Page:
AndiHHM: Right, you’re not militant.
CN: I don’t believe in that. I don’t believe that works. I think that you have to make choices for yourself; you have to find your own moral compass. But that might not work for everyone else. So if someone’s interested in what I believe in then I’m more than willing to talk about it but I don’t believe in shoving it down anyone’s throat.
AndiHHM: That’s hard to find sometimes in this world. People just have their own ideas they want to push upon others. Whatever it is doesn’t matter what it is.
CN: That stems from fear. They’re afraid they might be wrong so they have to make you believe the same thing otherwise they might be wrong abut their choices. More of an insecurity. I’m not insecure with my choices.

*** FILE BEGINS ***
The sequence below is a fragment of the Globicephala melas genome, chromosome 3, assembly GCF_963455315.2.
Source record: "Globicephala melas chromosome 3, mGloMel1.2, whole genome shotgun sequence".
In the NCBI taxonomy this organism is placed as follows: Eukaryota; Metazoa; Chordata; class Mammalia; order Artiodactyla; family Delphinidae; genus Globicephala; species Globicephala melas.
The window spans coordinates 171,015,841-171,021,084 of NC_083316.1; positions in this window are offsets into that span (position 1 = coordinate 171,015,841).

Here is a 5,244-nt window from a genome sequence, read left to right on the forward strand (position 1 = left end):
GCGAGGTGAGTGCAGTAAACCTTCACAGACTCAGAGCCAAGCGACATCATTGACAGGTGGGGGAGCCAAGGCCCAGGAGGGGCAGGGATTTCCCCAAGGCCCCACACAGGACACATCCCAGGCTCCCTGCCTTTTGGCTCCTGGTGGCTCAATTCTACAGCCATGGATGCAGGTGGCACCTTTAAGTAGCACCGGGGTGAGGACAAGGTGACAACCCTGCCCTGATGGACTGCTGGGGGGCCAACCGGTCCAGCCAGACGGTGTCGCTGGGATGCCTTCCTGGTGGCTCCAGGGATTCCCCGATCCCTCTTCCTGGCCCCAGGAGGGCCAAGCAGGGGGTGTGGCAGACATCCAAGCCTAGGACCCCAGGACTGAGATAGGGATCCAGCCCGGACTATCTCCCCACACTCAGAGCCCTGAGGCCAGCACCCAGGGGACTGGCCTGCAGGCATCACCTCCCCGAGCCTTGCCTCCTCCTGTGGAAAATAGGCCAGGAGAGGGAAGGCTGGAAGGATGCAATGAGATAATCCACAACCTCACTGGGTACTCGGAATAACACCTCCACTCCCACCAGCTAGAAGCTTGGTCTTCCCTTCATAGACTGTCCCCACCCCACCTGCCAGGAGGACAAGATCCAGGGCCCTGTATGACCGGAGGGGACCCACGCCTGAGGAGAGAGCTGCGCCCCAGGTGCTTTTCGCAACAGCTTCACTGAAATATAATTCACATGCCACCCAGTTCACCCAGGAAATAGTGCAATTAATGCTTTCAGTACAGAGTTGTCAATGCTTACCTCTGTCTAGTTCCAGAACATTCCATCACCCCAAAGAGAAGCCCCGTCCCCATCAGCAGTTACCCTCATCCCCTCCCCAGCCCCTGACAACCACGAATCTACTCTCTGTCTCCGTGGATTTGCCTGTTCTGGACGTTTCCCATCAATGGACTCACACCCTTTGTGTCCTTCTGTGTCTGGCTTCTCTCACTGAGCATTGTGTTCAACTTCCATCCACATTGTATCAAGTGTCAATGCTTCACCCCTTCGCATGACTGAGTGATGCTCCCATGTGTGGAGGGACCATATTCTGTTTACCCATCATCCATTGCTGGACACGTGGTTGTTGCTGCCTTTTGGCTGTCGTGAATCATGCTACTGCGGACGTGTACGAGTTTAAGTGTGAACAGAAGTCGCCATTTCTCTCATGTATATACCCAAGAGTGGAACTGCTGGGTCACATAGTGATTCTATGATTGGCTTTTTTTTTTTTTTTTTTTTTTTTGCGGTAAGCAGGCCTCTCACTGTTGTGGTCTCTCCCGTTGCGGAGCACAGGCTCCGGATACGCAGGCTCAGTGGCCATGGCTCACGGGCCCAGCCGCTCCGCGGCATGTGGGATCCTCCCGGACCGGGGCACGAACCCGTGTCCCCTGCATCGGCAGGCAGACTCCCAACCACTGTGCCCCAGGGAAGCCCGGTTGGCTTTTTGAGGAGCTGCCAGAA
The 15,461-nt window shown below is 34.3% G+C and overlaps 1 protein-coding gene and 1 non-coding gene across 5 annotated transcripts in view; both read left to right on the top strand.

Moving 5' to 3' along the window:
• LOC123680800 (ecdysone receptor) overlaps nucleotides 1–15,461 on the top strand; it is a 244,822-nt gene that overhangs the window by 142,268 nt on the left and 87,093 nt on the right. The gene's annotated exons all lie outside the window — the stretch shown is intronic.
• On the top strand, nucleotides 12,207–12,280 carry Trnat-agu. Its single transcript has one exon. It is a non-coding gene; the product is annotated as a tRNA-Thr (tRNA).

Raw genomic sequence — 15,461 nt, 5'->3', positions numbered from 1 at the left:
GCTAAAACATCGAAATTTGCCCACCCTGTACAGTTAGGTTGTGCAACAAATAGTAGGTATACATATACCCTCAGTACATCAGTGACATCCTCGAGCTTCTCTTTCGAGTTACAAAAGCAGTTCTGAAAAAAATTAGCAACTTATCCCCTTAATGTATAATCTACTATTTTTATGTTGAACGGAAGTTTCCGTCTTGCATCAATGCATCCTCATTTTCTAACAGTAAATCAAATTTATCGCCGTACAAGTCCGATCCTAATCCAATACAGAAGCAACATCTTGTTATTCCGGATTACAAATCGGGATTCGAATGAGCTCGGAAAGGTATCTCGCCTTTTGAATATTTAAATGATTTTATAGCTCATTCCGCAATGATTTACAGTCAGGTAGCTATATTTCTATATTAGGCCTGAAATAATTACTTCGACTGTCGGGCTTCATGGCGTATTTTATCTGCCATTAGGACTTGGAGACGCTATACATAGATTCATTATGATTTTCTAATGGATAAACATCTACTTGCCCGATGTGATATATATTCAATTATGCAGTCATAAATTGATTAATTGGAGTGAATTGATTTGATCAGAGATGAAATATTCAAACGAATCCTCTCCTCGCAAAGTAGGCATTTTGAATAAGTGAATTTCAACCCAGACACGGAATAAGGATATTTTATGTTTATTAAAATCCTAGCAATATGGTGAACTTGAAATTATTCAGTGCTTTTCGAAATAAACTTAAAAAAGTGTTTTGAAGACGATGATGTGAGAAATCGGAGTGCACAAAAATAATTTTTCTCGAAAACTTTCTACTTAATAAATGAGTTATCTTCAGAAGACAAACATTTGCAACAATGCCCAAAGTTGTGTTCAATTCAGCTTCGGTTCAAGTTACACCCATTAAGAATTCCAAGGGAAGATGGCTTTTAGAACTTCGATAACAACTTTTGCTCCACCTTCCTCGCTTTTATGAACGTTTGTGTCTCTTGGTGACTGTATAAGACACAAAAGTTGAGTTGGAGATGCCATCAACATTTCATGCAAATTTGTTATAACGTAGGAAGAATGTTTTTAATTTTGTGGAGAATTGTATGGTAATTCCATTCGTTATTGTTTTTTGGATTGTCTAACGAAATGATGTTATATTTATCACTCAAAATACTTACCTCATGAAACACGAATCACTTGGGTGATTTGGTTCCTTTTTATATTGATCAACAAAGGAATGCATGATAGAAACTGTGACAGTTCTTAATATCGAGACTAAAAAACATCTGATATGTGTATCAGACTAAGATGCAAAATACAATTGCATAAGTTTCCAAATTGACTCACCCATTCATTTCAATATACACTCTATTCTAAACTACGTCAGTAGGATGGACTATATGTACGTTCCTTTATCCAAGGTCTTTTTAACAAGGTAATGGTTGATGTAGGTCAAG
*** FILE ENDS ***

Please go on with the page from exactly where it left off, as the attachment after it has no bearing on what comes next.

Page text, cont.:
AndiHHM: That’s very important especially since you’re very young; you’ve very self-aware. I was reading about your emotional sensitivity. You talked about in the bio and other interviews about locking yourself away. Big situations like this, does it bother you to be in chaotic situations?
CN: It makes me uncomfortable when I’m not performing. I’m not really big into crowds when I’m not playing. When I’m play music I’m losing myself. I’m able to lose myself; my body no longer matters, eyeballs no longer matter. It’s just more about getting whatever I’ve got to get out. In a situation like this, like talking or hanging out with people or meeting people, that stuff makes me uncomfortable.
AndiHHM: You said you like to try to push yourself to do uncomfortable things.
CN: I do. Yes, I do. Discomfort is a good thing.
AndiHHM: Right, it makes you a stronger person I think. Chrysalis, how do you think that’s been received?
CN: I think it’s been received well. We’ve gotten great reviews on the shows and good reviews on the album.
AndiHHM: What’s your next stop from here?
RG: As far as live or what we’re doing next?